ONE OF THE problems that people have with Nicaragua," said actor David Clennon, who played the sinister U.S. consul in Chile in the film "Missing"--was part of a group of 29 actors, filmmakers and other professionals who just returned from a week in Nicaragua with what they hope are fresher impressions. Clennon and several others in the group spent four days last week on Capitol Hill delivering their views to aides of about 25 senators and members of Congress.

"I think what we can do as artists and academics and performers," said Clennon, "is perhaps go down there with really open minds and perceive lots of impressions, maybe humanize the experience for people who don't have the opportunity or the inclination to go down there."

Most came back arguing against U.S. intervention in Nicaragua, particularly any backing of an invasion from Honduras. "Everybody we spoke to in Nicaragua felt an invasion was imminent from Honduras and that it was American-backed," said filmmaker Renee Vollen. "There was a flight of people who could afford to leave because they were afraid of the impending invasion."

"We were guests of the government but we paid our own way," said Vollen, whose husband, Alvin Sargent, the screenwriter of "Ordinary People" and "Julia," also was on the Nicaraguan journey but not the trip to Washington. "We were a very diverse group," Vollen said. "Some of us had no political affiliations." Their seven-day trip took them to villages on the Honduran border, a resettled Miskito Indian village, banana plantations and two prisons. They also visited government opponents, including the editor of the censored La Prensa newspaper.

YOU MAY HAVE heard a lot about fund raising for Wolf Trap but nothing like what Bob Edgar had to say. He told Wolf Trap officials they were doing it wrong.

From April, when the Filene Center at Wolf Trap burned to the ground, to the end of the summer, Wolf Trap raised $1.6 million. "To be coldblooded about it, $1.6 million since April is not enough," said Edgar, who noted that the amount is a fraction of what Wolf Trap needs for its half of rebuilding. (Wolf Trap and the federal government are splitting the $18 million tab.)

"Over the course of the summer," Edgar said, "the people at Wolf Trap began realizing that the type of money they were getting, although from large numbers of sources, would not be the kind of money they needed." That's why they hired Edgar's firm to revamp their fund-raising strategy. A former theatrical producer and prep-school teacher, he now is a professional fund-raiser working for the New York-based Robert E. Duke and Associates. ("He hired me to be his Washington hit man," said Edgar with a grin.)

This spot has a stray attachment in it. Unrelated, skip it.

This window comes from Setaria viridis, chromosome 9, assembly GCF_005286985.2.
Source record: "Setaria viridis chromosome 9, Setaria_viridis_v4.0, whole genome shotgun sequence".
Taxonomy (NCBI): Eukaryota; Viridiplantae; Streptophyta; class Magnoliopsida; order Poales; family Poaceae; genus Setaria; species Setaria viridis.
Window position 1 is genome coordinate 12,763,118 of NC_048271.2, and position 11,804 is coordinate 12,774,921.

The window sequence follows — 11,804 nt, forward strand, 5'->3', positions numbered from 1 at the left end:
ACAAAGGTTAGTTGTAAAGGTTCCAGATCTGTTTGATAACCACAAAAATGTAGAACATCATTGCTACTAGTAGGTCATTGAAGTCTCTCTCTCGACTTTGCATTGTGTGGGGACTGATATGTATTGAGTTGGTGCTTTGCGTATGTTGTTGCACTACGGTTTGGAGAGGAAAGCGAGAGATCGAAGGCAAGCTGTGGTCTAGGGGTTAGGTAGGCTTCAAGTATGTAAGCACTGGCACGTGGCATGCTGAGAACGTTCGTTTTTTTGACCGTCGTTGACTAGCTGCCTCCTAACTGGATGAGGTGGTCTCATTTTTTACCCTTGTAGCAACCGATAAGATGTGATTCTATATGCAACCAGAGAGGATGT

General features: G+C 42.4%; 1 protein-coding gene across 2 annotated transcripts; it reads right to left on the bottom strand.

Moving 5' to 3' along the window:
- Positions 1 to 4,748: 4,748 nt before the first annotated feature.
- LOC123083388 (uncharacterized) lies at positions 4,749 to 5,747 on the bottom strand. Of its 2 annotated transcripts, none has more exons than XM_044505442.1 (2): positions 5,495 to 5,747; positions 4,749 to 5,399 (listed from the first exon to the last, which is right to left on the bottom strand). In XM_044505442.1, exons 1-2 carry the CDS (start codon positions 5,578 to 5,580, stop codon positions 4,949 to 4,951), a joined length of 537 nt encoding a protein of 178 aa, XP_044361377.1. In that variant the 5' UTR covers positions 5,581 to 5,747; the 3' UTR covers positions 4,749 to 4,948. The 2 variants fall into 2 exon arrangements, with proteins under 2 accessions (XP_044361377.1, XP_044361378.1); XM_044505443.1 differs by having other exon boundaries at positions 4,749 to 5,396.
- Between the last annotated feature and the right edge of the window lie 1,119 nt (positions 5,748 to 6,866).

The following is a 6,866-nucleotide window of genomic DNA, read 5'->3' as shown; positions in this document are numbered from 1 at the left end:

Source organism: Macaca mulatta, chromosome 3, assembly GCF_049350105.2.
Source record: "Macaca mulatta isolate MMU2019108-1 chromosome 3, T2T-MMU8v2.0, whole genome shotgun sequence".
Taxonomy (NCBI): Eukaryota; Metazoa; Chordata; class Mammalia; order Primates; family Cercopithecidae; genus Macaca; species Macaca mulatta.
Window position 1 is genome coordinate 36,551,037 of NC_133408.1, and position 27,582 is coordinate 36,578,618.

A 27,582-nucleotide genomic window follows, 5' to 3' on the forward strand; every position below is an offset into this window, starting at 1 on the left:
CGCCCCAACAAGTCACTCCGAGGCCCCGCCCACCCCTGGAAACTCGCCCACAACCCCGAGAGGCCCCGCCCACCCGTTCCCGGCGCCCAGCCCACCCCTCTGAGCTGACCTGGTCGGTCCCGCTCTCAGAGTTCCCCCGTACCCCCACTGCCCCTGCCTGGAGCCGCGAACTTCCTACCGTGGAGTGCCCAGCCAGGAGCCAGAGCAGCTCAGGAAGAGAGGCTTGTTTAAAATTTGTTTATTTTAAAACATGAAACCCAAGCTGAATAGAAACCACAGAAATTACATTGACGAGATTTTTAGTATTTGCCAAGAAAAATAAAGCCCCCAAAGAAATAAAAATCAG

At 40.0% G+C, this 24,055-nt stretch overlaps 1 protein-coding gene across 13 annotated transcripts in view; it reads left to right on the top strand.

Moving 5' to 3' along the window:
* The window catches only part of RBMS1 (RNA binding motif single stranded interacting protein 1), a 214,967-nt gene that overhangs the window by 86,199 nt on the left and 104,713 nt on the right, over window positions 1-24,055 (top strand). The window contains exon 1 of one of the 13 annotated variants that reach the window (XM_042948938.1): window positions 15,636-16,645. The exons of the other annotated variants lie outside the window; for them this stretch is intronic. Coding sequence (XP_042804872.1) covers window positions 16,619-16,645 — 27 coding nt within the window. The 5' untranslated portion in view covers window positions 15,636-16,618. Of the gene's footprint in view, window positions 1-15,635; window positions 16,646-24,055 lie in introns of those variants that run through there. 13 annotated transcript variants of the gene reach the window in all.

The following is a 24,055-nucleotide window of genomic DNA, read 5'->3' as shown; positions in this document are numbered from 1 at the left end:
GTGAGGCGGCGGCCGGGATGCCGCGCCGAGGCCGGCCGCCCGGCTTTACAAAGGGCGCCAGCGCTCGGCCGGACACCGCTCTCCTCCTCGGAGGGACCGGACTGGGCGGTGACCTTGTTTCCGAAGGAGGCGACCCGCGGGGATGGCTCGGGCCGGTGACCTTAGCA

"What happened with fund raising at Wolf Trap was that it got diversified much too soon," Edgar explained. "A lot of good people offered to do bake sales -- very heartening but not enough. You go after large, significant donations first. It helps you set goals that are attainable." Also, prospective major donors "like to be at the forefront of the campaign," said Edgar.

All this involves an elaborate system of committees comprised of board members and others connected with Wolf Trap who are in a position to ask someone for, say, $2 million. "It's not the professional fund-raiser who raises money," said Edgar. "It's the board members' responsibility. Our function as fund-raisers is to prepare the board to solicit funds."

Edgar hopes that Wolf Trap can announce in late winter a "minimum" goal of $20 million, for rebuilding costs and a stabilizing fund. "We're still forming an enabling gifts committee comprised, we hope, of major givers who can go to other givers," he said. California businessman David Packard, founder of Hewlett-Packard, has agreed to chair this committee. Edgar said 53 sources of big bucks ($50,000 to $2 million) have been pinpointed throughout the country.

After the big contributions, "that's where the bake sales and the company barbecues come in," Edgar said. "You do 90 percent of your work for 10 percent of your money. That will require a tremendous amount of work . . . People will say, 'I'm tired of hearing about Wolf Trap.' "

JOHN E. REINHARDT, acting director of the Smithsonian's National Museum of African Art, has a new acting job. He will become acting assistant secretary for history and art at the Smithsonian, succeeding Charles Blitzer who had the job (for real) for the last 14 years. Blitzer will leave his post in January to become director of the National Humanities Center in North Carolina